The market is in full swing, having started earlier this morning when the market bell was rung after the court sessions. The town sergeant has finished crying the latest news from the corporation, which today was only a repetition of the order banning people from letting their pigs wander the streets. They will have to pay a fine of sixteen pence if convicted. This is, as it always has been, generally ignored.  Here you can buy what you cannot grow or produce yourself: eggs, poultry, cheese, milk, meat, maybe some early cherries, or small wares not sold locally or available here more cheaply.

The market is strictly controlled and local shopkeepers, alert to any opportunity to frustrate competition, are quick to bring to the attention of the corporation any contravention of the rules, such as staying beyond the closing time of four o’clock. The corporation employs market searchers, who will weigh the stallholders’ loaves to ensure that they are thirteen ounces or twenty-six ounces exactly and are sold at the regulation price.  Flesh searchers check that meat is exactly as it is claimed to be.

Visiting yeomen and husbandmen are arriving on horseback, their wives riding pillion behind them. They gather to drink beer, now more popular than ale, at the ‘White Hart’ or the ‘George’, while the women make their purchases.  Others who cannot afford the inns’ prices drink at one of the many alehouses, licensed and unlicensed, in the town. Some of those in the back lanes are no more than a couple of tables and some stools in a labourer’s cottage, where his wife serves homebrew of formidable strength and illegal gaming takes place, but the premises of Thomas Stroghill, the churchwarden, are as respectable as one would hope for from a pillar of the community.

Take a look at what is for sale at the market, apart from foodstuffs. You may purchase a pair of gloves, a comb, pins, needles and knitting needles, handkerchiefs and hatbands, thread of all sorts, capes, neckcloths and hoods, a looking-glass to check that they suit you, ink and inkhorns, necklaces, bracelets and brooches, napkins and tablecloths, soap and starch, tobacco pipes, spectacles, scissors, whistles, spurs, thimbles, shoe buckles and slippers. These things are not essentials. Money will always be spent first on feeding the family and secondly on decently clothing its members, but the market stall holders are there to provide for the wants of those with a little disposable income.

You spend some time considering this mass of people. The respectable women are wearing tight, rather low cut bodices over chemises, and skirts draped over bum rolls, padded rolls like ring doughnuts which fit round their waists and which are homely substitutes for wire farthingales.  At their necks are ruffs, carefully starched and pleated. From the market they can buy poking sticks to keep the ruffs in good shape. Their menfolk are in doublet and hose – a long-sleeved short jacket fitted at the waist, short wide breeches – padded if they can afford it – with knitted stockings underneath. They too wear ruffs, or wide falling collars, and large broad brimmed hats, even indoors. The etiquette of when to wear one’s hat and when to uncover is ignored at one’s peril. Poorer people don’t affect bum rolls or farthingales, or padded breeches or ruffs, but the general style is the same.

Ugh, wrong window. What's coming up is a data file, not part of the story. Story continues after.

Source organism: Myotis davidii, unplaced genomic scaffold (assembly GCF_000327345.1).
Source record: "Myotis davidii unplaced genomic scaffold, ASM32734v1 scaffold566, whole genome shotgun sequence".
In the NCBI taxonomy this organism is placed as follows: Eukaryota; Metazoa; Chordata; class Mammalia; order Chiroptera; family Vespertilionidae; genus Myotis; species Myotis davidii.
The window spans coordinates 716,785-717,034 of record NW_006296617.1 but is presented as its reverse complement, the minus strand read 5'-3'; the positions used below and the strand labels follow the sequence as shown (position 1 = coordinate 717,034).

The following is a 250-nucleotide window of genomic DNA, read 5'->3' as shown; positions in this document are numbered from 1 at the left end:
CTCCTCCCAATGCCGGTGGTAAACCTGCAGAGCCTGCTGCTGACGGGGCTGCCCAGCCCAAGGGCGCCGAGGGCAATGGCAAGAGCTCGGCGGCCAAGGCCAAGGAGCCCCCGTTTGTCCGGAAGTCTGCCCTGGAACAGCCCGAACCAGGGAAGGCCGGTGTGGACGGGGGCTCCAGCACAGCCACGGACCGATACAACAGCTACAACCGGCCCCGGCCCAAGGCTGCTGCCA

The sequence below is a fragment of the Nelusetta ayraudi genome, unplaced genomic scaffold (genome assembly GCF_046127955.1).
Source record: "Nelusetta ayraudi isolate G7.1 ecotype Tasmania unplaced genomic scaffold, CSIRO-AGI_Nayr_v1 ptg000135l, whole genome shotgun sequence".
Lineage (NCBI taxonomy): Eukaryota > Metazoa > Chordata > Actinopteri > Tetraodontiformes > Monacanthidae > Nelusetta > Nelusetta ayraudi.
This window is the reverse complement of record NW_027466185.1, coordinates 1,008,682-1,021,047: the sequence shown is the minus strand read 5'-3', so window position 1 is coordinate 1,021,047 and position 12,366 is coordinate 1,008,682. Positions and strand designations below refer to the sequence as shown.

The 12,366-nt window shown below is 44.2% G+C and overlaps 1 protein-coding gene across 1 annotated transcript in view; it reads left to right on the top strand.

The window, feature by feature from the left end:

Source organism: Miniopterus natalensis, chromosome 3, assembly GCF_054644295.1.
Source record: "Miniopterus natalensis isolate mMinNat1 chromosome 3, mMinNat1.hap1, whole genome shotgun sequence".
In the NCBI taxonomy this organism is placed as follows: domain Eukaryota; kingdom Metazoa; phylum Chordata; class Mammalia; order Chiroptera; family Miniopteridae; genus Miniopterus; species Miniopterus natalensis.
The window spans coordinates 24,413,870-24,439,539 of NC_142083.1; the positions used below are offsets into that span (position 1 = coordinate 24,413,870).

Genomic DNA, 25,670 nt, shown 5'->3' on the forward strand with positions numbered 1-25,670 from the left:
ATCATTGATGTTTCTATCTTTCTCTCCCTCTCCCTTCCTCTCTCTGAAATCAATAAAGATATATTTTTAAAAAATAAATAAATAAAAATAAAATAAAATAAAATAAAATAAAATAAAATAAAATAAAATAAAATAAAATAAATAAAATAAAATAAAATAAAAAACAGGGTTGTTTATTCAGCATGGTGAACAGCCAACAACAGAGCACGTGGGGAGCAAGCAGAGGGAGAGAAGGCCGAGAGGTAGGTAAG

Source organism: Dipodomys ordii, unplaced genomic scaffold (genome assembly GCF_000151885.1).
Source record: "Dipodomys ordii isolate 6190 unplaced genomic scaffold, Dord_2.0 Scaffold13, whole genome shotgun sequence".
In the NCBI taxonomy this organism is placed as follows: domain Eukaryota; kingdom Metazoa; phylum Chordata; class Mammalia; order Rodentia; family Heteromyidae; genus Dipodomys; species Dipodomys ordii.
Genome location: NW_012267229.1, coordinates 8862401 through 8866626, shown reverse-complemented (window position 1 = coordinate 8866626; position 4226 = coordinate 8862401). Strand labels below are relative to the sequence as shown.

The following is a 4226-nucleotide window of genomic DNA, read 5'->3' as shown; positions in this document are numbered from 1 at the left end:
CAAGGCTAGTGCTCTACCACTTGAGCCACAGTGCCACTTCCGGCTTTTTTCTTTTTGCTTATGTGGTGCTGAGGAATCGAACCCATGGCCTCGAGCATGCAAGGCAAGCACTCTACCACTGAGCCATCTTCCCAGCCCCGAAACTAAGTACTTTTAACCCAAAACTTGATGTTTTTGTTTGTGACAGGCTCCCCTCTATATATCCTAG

The very poorest don’t affect any style at all, but wear what they can lay hands on. The woman you have just noticed sitting on the kerb stone with a wooden bowl in front of her is one such. She appears to be wearing a bundle of rags tied together with tape. She has the milky eyes of the sightless. A small child has led her to this place by the market – perhaps a favourite ‘pitch’ – and now stands dumbly by her. The child is filthy, scabby and shoeless. It could be a boy or girl, but you really don’t want to get any closer to find out. The woman once had a name, when she was a girl, and when she married and had her children.  Her man and the children are dead now and she is left with a grandchild, and has no name. She is just Mother Casement. There is no room for her at the almshouse, though she gets ‘outdoor relief’ from the town, but it is not enough. So she begs here at the market, and citizens give her farthings and halfpennies, not enough to buy a whole loaf of bread, but enough to buy a bread roll for the child from the baker, who will fleece her because the weight and price of bread rolls is not regulated and he can charge what he likes.